Two weeks have passed since my first chemotherapy infusion. The past few days have been the closest I have felt to “normal” in a while and that feels pretty good! And as an added bonus while starting to fall out, I still have my hair…for now.
I didn’t post about my first round of chemo immediately for a few reasons. One, I just couldn’t summon the energy. This stuff really does knock it out of you. And secondly, I found in the days immediately following, my mood wasn’t particularly great and as my mother has often said, “If you can’t find anything nice to say, don’t say anything at all.” So instead of reflecting, I distracted myself with a good book and binge watching White Lotus.
As mentioned before, I opted to receive my treatments at U of M. Rogel Cancer Center is huge. 4 stories of labs, doctors’ offices and infusion rooms. It definitely lacks the Zen, spa-like feel of Munson’s center and while it felt like I had stepped into a cancer factory, I reminded myself I was not there for the ambiance, but rather the expertise. After labs were drawn, Bryan and I met Dr. Schott in person for the first time. I liked her immediately. I appreciated how thorough she was and the time she took to answer our questions and explain what to expect. So far so good. Dr. Schott handed us off to her nurse who then took us through “chemo education", a fun conversation that describes the myriad of side effects one may encounter while on chemo.
It was almost time to get started. Bryan and I had a few minutes to go find a quick snack. We set off to find the cafeteria. On the way back I was getting more and more nervous. All the what-if swirling through my head. What if I have a horrible reaction? What if it hurts a lot? Then out of the corner of my eye I saw some photographs hanging on the wall. One in particular caught my attention and I stopped, despite being in a hurry to look closer. “That looks like home.” I said to Bryan of the black and white photo. I stepped closer to study it more. To my complete shock it WAS a picture of home! The photo was of the road I lived off of my entire growing up years! It showed the farm house of our little Polish neighbor, the one who would make a show of hiding behind his mailbox if you drove by too fast; in the background the large trees that crested the hill. I could not believe my eyes. Of all the roads one could photograph in Michigan, this little country road outside the tiny village of Cedar, Michigan was hanging in the middle of this huge hospital. I snapped a picture of it and sent it to my family. Everyone recognized it immediately. It was such a strange coincidence but maybe it was more than that. In this giant hospital, where I felt a bit like a number, it was a reminder to me that I was not; that I was somebody who’d lived a lot of life and was in this place to live a whole lot more. I will look for it each time I go back.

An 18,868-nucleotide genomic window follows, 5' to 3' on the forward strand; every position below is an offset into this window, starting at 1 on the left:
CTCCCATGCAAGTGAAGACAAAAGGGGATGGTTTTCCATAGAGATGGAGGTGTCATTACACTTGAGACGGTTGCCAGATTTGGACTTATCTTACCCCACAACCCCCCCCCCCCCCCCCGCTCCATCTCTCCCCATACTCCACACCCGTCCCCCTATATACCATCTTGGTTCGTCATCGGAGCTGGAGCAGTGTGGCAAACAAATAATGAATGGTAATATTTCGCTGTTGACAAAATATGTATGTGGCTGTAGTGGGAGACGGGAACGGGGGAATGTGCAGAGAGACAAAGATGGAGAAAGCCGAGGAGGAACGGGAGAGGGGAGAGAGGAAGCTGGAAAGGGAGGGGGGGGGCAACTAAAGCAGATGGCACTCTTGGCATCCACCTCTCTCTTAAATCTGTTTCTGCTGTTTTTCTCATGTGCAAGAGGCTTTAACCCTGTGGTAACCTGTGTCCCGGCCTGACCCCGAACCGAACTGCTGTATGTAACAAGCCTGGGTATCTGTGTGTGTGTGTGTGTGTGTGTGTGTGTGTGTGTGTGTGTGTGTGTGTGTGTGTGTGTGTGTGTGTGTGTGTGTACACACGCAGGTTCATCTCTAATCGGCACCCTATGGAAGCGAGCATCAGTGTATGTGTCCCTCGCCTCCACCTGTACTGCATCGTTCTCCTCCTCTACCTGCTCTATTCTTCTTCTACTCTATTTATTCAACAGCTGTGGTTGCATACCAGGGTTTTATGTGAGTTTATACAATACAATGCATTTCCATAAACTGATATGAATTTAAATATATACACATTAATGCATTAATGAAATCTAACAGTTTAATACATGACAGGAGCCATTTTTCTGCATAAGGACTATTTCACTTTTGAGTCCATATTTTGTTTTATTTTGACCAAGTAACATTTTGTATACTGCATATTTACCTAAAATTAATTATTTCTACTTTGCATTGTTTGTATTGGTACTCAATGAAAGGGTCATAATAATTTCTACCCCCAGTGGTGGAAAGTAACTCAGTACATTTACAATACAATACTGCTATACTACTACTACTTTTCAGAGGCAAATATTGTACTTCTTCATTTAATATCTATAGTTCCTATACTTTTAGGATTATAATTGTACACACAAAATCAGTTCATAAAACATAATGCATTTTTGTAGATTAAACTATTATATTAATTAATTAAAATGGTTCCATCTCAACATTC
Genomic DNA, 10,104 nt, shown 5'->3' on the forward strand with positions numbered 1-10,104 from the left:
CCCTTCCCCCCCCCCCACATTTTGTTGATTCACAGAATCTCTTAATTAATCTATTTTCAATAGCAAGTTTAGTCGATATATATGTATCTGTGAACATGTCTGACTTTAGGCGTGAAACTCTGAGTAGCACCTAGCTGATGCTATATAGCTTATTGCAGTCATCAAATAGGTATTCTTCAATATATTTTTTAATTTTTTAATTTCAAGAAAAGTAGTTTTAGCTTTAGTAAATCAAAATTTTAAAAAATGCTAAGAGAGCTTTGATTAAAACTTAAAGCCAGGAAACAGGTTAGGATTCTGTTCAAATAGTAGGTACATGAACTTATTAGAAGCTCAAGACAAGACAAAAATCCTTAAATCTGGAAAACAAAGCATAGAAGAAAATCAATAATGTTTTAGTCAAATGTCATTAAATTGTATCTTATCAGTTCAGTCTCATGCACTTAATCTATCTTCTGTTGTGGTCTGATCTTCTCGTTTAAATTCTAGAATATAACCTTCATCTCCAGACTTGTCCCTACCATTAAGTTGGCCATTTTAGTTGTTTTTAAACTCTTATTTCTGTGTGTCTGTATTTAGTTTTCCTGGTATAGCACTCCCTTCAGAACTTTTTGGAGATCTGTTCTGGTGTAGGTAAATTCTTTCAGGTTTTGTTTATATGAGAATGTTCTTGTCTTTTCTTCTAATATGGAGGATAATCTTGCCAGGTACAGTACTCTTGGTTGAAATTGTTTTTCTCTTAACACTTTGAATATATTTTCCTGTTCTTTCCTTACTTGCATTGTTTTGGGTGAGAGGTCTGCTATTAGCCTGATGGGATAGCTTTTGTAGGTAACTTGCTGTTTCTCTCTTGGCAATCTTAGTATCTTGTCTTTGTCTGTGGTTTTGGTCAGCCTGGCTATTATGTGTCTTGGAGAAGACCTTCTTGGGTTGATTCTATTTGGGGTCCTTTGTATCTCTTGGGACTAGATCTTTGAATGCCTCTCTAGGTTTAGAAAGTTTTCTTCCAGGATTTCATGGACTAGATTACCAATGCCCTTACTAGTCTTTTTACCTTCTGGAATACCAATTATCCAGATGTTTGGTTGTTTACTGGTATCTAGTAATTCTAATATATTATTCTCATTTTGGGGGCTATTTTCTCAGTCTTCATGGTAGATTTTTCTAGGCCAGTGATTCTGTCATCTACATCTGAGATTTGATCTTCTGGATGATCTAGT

In all honesty, the actual infusion is a bit anti-climatic. You sit there and wait. Drip, drip, drip. There was no private suite or fancy chair. Just Bryan and I, a bed and my IV. And the patient next to me along with his prison guard. Like I said, not the Zen experience of Traverse City but let’s face it, FAR more interesting!